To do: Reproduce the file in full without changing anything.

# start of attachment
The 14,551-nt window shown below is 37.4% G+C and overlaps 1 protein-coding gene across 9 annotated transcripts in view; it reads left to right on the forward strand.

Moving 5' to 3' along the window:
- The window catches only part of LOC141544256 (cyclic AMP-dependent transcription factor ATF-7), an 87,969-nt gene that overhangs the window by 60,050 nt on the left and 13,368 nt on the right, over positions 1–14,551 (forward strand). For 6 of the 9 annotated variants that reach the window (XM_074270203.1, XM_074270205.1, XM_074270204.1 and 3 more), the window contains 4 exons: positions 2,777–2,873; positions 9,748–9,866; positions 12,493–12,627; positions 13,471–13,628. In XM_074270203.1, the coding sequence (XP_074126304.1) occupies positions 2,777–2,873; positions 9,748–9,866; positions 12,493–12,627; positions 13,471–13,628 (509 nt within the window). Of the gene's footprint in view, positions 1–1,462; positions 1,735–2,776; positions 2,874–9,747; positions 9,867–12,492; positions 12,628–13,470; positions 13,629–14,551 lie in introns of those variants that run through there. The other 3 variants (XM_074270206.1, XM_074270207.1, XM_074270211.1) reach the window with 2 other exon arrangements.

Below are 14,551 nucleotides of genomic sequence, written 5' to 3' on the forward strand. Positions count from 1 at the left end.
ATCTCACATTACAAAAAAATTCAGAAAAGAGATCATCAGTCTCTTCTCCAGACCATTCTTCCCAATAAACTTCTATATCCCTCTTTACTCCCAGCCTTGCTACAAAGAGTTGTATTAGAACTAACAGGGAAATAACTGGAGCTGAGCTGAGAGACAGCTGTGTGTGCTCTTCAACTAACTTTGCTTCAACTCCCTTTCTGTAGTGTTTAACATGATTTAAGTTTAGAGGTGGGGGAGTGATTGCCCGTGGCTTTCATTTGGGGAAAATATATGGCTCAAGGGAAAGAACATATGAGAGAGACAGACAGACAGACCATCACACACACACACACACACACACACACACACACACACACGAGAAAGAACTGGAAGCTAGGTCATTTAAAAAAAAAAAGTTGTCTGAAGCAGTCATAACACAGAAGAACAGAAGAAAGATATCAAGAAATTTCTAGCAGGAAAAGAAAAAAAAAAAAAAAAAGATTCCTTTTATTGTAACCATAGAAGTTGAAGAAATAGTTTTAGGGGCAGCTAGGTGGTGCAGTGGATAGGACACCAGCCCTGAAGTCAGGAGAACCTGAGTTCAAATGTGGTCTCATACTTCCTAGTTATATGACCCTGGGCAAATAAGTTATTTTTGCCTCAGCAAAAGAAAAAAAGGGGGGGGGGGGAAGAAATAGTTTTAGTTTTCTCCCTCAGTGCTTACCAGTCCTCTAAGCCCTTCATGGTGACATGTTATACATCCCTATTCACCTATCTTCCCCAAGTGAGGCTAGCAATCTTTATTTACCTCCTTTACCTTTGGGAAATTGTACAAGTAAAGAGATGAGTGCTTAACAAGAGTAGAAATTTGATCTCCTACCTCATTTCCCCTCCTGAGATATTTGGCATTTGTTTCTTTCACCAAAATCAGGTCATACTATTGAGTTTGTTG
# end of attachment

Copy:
The 14,551-nt window shown below is 37.4% G+C and overlaps 1 protein-coding gene across 9 annotated transcripts in view; it reads left to right on the forward strand.

Moving 5' to 3' along the window:
- The window catches only part of LOC141544256 (cyclic AMP-dependent transcription factor ATF-7), an 87,969-nt gene that overhangs the window by 60,050 nt on the left and 13,368 nt on the right, over positions 1–14,551 (forward strand). For 6 of the 9 annotated variants that reach the window (XM_074270203.1, XM_074270205.1, XM_074270204.1 and 3 more), the window contains 4 exons: positions 2,777–2,873; positions 9,748–9,866; positions 12,493–12,627; positions 13,471–13,628. In XM_074270203.1, the coding sequence (XP_074126304.1) occupies positions 2,777–2,873; positions 9,748–9,866; positions 12,493–12,627; positions 13,471–13,628 (509 nt within the window). Of the gene's footprint in view, positions 1–1,462; positions 1,735–2,776; positions 2,874–9,747; positions 9,867–12,492; positions 12,628–13,470; positions 13,629–14,551 lie in introns of those variants that run through there. The other 3 variants (XM_074270206.1, XM_074270207.1, XM_074270211.1) reach the window with 2 other exon arrangements.

Below are 14,551 nucleotides of genomic sequence, written 5' to 3' on the forward strand. Positions count from 1 at the left end.
ATCTCACATTACAAAAAAATTCAGAAAAGAGATCATCAGTCTCTTCTCCAGACCATTCTTCCCAATAAACTTCTATATCCCTCTTTACTCCCAGCCTTGCTACAAAGAGTTGTATTAGAACTAACAGGGAAATAACTGGAGCTGAGCTGAGAGACAGCTGTGTGTGCTCTTCAACTAACTTTGCTTCAACTCCCTTTCTGTAGTGTTTAACATGATTTAAGTTTAGAGGTGGGGGAGTGATTGCCCGTGGCTTTCATTTGGGGAAAATATATGGCTCAAGGGAAAGAACATATGAGAGAGACAGACAGACAGACCATCACACACACACACACACACACACACACACACACACACACGAGAAAGAACTGGAAGCTAGGTCATTTAAAAAAAAAAAGTTGTCTGAAGCAGTCATAACACAGAAGAACAGAAGAAAGATATCAAGAAATTTCTAGCAGGAAAAGAAAAAAAAAAAAAAAAAGATTCCTTTTATTGTAACCATAGAAGTTGAAGAAATAGTTTTAGGGGCAGCTAGGTGGTGCAGTGGATAGGACACCAGCCCTGAAGTCAGGAGAACCTGAGTTCAAATGTGGTCTCATACTTCCTAGTTATATGACCCTGGGCAAATAAGTTATTTTTGCCTCAGCAAAAGAAAAAAAGGGGGGGGGGGGAAGAAATAGTTTTAGTTTTCTCCCTCAGTGCTTACCAGTCCTCTAAGCCCTTCATGGTGACATGTTATACATCCCTATTCACCTATCTTCCCCAAGTGAGGCTAGCAATCTTTATTTACCTCCTTTACCTTTGGGAAATTGTACAAGTAAAGAGATGAGTGCTTAACAAGAGTAGAAATTTGATCTCCTACCTCATTTCCCCTCCTGAGATATTTGGCATTTGTTTCTTTCACCAAAATCAGGTCATACTATTGAGTTTGTTG